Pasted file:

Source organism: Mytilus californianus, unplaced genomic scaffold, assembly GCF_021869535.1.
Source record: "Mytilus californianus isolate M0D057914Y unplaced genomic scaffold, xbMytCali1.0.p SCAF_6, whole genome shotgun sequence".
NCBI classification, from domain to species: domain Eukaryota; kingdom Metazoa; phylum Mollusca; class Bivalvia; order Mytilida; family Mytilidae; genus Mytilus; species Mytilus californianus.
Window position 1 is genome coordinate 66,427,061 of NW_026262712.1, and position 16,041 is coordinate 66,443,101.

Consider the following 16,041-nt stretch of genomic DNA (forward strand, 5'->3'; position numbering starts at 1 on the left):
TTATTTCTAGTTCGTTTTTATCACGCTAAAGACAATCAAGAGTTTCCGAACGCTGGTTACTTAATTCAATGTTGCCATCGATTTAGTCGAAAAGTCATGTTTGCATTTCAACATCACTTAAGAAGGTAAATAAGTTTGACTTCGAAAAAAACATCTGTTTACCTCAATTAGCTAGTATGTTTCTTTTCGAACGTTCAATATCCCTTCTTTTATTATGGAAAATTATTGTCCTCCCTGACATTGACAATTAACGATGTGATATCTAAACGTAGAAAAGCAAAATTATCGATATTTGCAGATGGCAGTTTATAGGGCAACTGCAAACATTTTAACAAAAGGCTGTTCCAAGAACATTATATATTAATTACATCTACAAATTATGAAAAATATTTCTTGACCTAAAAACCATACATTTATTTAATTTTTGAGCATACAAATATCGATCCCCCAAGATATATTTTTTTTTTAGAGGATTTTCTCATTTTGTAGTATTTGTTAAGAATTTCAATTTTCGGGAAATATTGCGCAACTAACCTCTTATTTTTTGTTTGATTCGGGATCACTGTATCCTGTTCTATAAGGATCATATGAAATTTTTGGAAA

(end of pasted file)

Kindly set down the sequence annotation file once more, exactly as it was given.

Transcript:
Source organism: Mytilus californianus, unplaced genomic scaffold, assembly GCF_021869535.1.
Source record: "Mytilus californianus isolate M0D057914Y unplaced genomic scaffold, xbMytCali1.0.p SCAF_6, whole genome shotgun sequence".
NCBI classification, from domain to species: domain Eukaryota; kingdom Metazoa; phylum Mollusca; class Bivalvia; order Mytilida; family Mytilidae; genus Mytilus; species Mytilus californianus.
Window position 1 is genome coordinate 66,427,061 of NW_026262712.1, and position 16,041 is coordinate 66,443,101.

Consider the following 16,041-nt stretch of genomic DNA (forward strand, 5'->3'; position numbering starts at 1 on the left):
TTATTTCTAGTTCGTTTTTATCACGCTAAAGACAATCAAGAGTTTCCGAACGCTGGTTACTTAATTCAATGTTGCCATCGATTTAGTCGAAAAGTCATGTTTGCATTTCAACATCACTTAAGAAGGTAAATAAGTTTGACTTCGAAAAAAACATCTGTTTACCTCAATTAGCTAGTATGTTTCTTTTCGAACGTTCAATATCCCTTCTTTTATTATGGAAAATTATTGTCCTCCCTGACATTGACAATTAACGATGTGATATCTAAACGTAGAAAAGCAAAATTATCGATATTTGCAGATGGCAGTTTATAGGGCAACTGCAAACATTTTAACAAAAGGCTGTTCCAAGAACATTATATATTAATTACATCTACAAATTATGAAAAATATTTCTTGACCTAAAAACCATACATTTATTTAATTTTTGAGCATACAAATATCGATCCCCCAAGATATATTTTTTTTTTAGAGGATTTTCTCATTTTGTAGTATTTGTTAAGAATTTCAATTTTCGGGAAATATTGCGCAACTAACCTCTTATTTTTTGTTTGATTCGGGATCACTGTATCCTGTTCTATAAGGATCATATGAAATTTTTGGAAA